This is a pretty incredible survey of over 15,000 “verified law enforcement professionals” in March. (Note: I do not know if this study is in dispute or if anyone else is trying to discredit it. But it’s a fascinating addition to the conversation.)
Among the findings:
• Asked if a federal ban on magazines holding more than 10 rounds would reduce violent crime, only 2.7% said yes, to 95.7% no.
• Only 7.6% thought a ban on so-called assault weapons would reduce violent crime; 71% thought it wouldn’t help, and 20.5% thought it would aggravate the problem.
• On the more general question of what effect the White House’s suite of gun restrictions would have on the safety of police officers, only 11.6% said it would help; 60.6% thought it would have no effect, and 24.6% thought it would make cops less safe.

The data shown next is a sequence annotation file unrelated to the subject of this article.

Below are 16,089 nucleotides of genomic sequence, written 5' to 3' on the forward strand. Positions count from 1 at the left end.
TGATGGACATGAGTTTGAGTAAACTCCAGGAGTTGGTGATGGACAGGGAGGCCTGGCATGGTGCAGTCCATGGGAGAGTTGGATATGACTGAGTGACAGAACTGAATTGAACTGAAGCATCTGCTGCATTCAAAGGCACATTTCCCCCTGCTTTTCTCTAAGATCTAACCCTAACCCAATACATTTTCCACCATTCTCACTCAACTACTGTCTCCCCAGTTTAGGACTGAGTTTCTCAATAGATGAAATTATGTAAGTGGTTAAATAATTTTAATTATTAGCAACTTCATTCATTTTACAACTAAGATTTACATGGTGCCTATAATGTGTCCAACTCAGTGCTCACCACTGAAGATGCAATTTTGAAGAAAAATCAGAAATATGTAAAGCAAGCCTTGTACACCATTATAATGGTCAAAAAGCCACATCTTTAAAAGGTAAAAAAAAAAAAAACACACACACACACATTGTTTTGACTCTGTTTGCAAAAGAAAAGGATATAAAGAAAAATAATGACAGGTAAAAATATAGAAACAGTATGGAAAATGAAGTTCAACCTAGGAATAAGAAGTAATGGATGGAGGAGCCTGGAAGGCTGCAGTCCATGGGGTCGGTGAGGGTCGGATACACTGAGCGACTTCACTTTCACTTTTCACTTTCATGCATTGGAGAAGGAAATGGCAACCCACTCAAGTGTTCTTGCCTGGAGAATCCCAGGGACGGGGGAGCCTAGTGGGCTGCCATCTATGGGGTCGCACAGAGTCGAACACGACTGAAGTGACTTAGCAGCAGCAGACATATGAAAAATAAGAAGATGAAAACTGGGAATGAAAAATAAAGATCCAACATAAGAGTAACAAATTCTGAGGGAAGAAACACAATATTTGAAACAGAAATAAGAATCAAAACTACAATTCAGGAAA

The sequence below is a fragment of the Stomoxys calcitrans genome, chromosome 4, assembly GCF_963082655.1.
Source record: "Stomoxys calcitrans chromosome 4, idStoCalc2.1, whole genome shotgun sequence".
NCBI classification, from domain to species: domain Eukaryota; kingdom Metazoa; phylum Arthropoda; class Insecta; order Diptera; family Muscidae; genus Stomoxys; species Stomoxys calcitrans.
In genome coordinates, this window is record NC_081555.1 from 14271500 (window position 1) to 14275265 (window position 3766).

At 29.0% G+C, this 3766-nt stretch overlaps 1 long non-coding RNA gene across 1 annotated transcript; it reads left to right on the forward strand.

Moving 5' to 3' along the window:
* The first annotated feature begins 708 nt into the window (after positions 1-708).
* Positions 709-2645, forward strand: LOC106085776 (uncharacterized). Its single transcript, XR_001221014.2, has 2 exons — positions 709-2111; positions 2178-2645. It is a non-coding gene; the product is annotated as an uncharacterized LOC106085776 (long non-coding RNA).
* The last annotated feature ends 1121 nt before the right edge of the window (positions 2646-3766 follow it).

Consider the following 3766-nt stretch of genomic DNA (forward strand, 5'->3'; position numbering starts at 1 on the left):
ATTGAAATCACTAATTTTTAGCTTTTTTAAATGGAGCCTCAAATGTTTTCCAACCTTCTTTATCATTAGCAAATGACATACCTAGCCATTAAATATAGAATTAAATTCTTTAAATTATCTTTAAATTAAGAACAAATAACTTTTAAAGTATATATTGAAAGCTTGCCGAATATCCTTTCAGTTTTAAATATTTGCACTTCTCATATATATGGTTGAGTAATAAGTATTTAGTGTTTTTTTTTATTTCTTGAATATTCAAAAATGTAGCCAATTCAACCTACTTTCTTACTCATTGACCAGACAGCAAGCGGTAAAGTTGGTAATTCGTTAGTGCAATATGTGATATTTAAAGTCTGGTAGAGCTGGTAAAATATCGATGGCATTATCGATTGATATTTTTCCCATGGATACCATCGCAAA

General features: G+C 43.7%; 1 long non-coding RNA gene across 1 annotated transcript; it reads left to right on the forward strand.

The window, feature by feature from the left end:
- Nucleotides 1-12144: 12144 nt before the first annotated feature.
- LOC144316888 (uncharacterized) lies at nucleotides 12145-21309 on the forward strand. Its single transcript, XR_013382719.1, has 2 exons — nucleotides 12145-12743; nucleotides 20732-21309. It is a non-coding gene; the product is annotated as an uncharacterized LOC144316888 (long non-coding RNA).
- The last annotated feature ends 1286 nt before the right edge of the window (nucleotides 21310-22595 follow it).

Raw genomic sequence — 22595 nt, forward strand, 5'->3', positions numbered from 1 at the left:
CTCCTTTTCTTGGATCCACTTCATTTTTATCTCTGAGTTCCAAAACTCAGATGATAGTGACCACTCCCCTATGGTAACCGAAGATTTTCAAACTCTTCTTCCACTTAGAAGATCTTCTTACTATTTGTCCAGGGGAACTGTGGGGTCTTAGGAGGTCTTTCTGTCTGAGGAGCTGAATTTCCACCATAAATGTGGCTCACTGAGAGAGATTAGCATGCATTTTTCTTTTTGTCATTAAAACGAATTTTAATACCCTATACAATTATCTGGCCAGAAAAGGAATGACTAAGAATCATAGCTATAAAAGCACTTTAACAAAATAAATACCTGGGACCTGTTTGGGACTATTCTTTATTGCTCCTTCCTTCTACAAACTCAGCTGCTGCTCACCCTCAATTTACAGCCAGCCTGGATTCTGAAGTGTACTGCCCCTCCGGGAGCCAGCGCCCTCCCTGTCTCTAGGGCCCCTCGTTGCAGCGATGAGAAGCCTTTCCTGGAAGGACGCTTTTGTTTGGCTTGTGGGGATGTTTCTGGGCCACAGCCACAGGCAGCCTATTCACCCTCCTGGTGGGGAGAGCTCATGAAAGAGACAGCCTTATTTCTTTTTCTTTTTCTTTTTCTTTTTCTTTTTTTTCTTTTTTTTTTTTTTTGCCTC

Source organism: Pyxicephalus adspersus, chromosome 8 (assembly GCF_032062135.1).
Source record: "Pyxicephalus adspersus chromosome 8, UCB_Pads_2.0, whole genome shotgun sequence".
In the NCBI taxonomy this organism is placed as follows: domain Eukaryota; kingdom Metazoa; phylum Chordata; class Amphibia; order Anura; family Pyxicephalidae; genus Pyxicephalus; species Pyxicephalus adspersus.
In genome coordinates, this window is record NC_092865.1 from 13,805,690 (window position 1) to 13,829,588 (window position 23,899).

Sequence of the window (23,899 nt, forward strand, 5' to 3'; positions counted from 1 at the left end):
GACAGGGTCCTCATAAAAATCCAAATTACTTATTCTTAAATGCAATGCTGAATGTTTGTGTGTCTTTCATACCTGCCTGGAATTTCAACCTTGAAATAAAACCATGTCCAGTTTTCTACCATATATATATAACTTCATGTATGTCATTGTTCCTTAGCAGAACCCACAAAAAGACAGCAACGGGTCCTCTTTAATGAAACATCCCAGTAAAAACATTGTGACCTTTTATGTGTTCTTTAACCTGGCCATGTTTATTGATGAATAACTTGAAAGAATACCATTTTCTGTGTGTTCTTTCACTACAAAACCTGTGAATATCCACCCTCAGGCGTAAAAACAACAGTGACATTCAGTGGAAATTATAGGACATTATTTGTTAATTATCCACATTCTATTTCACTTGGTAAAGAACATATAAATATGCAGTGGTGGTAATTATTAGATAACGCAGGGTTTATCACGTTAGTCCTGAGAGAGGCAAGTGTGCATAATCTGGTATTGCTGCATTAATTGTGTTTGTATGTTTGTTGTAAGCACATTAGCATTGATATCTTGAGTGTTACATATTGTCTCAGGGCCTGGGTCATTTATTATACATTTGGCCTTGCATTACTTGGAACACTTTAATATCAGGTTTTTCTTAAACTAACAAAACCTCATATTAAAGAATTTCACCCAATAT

• Asked what the likely outcome would have been at Aurora and Newtown had a legally armed civilian been on the scene, 80% said it would have meant fewer casualties and 6.2% said it would have prevented casualties altogether. Only 5.5% said it would have led to greater loss of life.
• Asked which measure would help most in preventing large-scale public shootings, a plurality (28.8%) said more-permissive concealed-carry policies for civilians. The second and third choices were also not on the Obama agenda: more-aggressive institutionalization of the mentally ill (19.6%) and more armed guards (15.8%). Only then do we get improved background screening for gun purchasers, (14%), followed by longer prison terms for gun-related violent crimes (7.9%). Bringing up the rear were tighter limits on weapons sales (1.5%) and legislative restrictions on “assault weapons” and magazines (0.9%).
Yes. We need to care for the mentally ill first.